Are you in the teaching profession? As a student, you always welcomed summer as a well-deserved vacation time. But now that you’re a teacher, you might be curious if you’ll still have that break and if teachers get paid during the summer.
During the summer break, students and teachers do not have regular classes for 6 to 7 weeks. Does this mean teachers won’t be compensated during that period?
This seems unfair: teachers are not exactly on vacation since they still have a lot of school-related work to do during that period.
In this article, we’ll look into school teachers’ pay structure and schedule, the various job requirements teachers have to fulfill even when classes are out, and a few ways to earn extra money during the summer break.
Let’s find out whether teachers are on the summer payroll even when there are no classes.
Do Teachers Get Paid in the Summer?
Teachers are typically contracted to work a certain number of months during the academic year. Depending on their contract and the policies of their school district or educational institution, they may receive summer pay for the months they are not actively teaching. This summer pay can take different forms, depending on the teacher’s and their employer’s agreement.
Some teachers may receive a prorated salary for the months they worked during the academic year. For example, if a teacher is contracted to work for 10 months and earns $50,000 for the year, they may receive $5,000 per month during the academic year and a final payment of $10,000 in the summer to compensate them for the remaining 2 months of work.
Some teachers may have the option to spread their salary over 12 months. This means they would receive the same monthly payment, even during the summer months when they are not teaching. This option can provide teachers with a more stable income throughout the year but may result in a slightly lower monthly salary during the academic year.
Teachers may also work during the summer months to supplement their income.
Some school districts offer summer school or other educational programs where teachers can work for additional pay. They may be able to find other employment opportunities during the summer months to earn extra income. The specifics of a teacher’s compensation during the summer months will depend on their circumstances and their agreement with their employer.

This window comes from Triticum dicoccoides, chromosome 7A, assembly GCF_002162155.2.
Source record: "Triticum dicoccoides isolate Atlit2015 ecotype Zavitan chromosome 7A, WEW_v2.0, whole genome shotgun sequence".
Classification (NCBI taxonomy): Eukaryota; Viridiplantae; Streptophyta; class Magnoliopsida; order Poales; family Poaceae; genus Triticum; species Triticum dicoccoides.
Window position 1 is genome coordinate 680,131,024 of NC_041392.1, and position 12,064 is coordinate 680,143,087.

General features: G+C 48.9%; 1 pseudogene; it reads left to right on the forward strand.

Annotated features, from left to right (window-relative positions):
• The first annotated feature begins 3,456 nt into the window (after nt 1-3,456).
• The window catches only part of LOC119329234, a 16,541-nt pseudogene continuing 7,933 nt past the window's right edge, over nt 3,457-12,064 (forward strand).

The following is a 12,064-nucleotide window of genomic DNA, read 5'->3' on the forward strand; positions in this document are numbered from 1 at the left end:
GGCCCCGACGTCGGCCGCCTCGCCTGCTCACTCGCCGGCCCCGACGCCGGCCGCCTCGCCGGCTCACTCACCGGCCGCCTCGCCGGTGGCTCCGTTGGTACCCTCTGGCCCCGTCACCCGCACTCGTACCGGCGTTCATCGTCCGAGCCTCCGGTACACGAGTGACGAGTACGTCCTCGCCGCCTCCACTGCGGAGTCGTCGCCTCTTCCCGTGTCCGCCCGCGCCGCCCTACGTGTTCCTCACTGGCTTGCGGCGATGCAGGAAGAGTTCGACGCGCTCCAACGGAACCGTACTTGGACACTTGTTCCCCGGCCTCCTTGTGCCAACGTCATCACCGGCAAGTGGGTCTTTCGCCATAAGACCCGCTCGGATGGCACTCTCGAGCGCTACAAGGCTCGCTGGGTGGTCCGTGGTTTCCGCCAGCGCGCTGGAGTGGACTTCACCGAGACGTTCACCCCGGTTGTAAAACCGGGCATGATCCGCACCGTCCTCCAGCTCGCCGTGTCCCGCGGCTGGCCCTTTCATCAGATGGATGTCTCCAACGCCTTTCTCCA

How Often Do Teachers Get Paid?
Teachers receive their paychecks in different ways, frequently based on the school district’s salary schedule policies.
The majority will receive a paycheck every 2 weeks (26 pay periods per year), twice a month (24 pay periods per year), or monthly (12 pay periods per year). The teacher is assumed to divide their salary for 10 months of labor over the year.
Most instructors agree to an annual contract outlining the amount of paid working days and hours. A typical contract would include 180–190 days of in-class teaching or teacher in-service days spread out over an academic year from August to May.
How Much Do Teachers Make a Year?
The National Education Association, the labor union in the education sector, reports that the average teacher salary was $66,397 for the past academic year. Salary data from the U.S. Bureau of Labor Statistics (BLS) breaks down the median annual wage for teachers as $61,820 (high school), $ 66,880 (middle school), and $61,350 (elementary).
The average teacher salary varies significantly throughout public school districts based on degrees and years of experience.
A full-time teacher in New York City with a bachelor’s degree and no previous teaching experience would earn $61,070 annually. A teacher with a master’s degree and 8 years of classroom experience can expect an entry-level salary of $83,972. In Mississippi, a high school math teacher can make just $41,500 based on years of experience.
Remembering that a teacher’s normal work week differs from those of other professions is critical. Although classes are in session from 8:00 a.m. to 3:00 p.m., instructors still have a ton of work to do relating to school outside of those hours.
Do Teachers Get Overtime Pay?
Usually, no overtime salary is paid to teachers, which implies that teachers are compensated for performing a job. Teachers agree to work a specific number of days under a contract. The contract stipulates the teachers’ responsibilities and the required daily minimum hours.
The contract also says teachers must attend several meetings after regular business hours without being paid extra. These are necessary meetings that fall under a professional duty, such as faculty and parent meetings.
While instructors work significantly less than the typical 240 annual workdays, teachers work hard outside the classroom.